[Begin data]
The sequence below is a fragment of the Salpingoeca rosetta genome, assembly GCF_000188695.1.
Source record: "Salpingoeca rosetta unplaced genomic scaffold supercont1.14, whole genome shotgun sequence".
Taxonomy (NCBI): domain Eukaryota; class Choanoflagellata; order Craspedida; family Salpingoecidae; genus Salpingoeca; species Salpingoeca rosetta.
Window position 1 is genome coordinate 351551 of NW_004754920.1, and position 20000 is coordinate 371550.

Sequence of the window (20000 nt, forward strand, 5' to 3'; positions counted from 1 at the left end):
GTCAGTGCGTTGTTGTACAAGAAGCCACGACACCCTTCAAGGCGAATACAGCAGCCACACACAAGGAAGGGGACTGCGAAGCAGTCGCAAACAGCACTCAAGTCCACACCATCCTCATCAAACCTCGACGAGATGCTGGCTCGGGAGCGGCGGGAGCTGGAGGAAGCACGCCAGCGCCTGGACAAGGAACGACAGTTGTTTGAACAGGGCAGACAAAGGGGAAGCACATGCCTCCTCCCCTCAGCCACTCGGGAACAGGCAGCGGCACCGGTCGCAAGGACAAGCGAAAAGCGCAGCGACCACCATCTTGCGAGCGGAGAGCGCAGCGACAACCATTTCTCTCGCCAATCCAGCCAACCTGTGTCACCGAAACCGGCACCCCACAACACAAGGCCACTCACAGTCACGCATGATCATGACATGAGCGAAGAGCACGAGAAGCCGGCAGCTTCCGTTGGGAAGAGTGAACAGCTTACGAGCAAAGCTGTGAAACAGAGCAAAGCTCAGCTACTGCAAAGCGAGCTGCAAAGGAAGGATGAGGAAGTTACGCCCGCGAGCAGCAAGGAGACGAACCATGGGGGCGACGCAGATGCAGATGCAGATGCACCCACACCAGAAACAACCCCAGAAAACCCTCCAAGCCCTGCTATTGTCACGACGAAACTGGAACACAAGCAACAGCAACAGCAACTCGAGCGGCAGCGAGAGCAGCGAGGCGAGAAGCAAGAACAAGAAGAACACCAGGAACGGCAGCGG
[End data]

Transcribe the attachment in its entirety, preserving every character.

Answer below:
The sequence below is a fragment of the Salpingoeca rosetta genome, assembly GCF_000188695.1.
Source record: "Salpingoeca rosetta unplaced genomic scaffold supercont1.14, whole genome shotgun sequence".
Taxonomy (NCBI): domain Eukaryota; class Choanoflagellata; order Craspedida; family Salpingoecidae; genus Salpingoeca; species Salpingoeca rosetta.
Window position 1 is genome coordinate 351551 of NW_004754920.1, and position 20000 is coordinate 371550.

Sequence of the window (20000 nt, forward strand, 5' to 3'; positions counted from 1 at the left end):
GTCAGTGCGTTGTTGTACAAGAAGCCACGACACCCTTCAAGGCGAATACAGCAGCCACACACAAGGAAGGGGACTGCGAAGCAGTCGCAAACAGCACTCAAGTCCACACCATCCTCATCAAACCTCGACGAGATGCTGGCTCGGGAGCGGCGGGAGCTGGAGGAAGCACGCCAGCGCCTGGACAAGGAACGACAGTTGTTTGAACAGGGCAGACAAAGGGGAAGCACATGCCTCCTCCCCTCAGCCACTCGGGAACAGGCAGCGGCACCGGTCGCAAGGACAAGCGAAAAGCGCAGCGACCACCATCTTGCGAGCGGAGAGCGCAGCGACAACCATTTCTCTCGCCAATCCAGCCAACCTGTGTCACCGAAACCGGCACCCCACAACACAAGGCCACTCACAGTCACGCATGATCATGACATGAGCGAAGAGCACGAGAAGCCGGCAGCTTCCGTTGGGAAGAGTGAACAGCTTACGAGCAAAGCTGTGAAACAGAGCAAAGCTCAGCTACTGCAAAGCGAGCTGCAAAGGAAGGATGAGGAAGTTACGCCCGCGAGCAGCAAGGAGACGAACCATGGGGGCGACGCAGATGCAGATGCAGATGCACCCACACCAGAAACAACCCCAGAAAACCCTCCAAGCCCTGCTATTGTCACGACGAAACTGGAACACAAGCAACAGCAACAGCAACTCGAGCGGCAGCGAGAGCAGCGAGGCGAGAAGCAAGAACAAGAAGAACACCAGGAACGGCAGCGG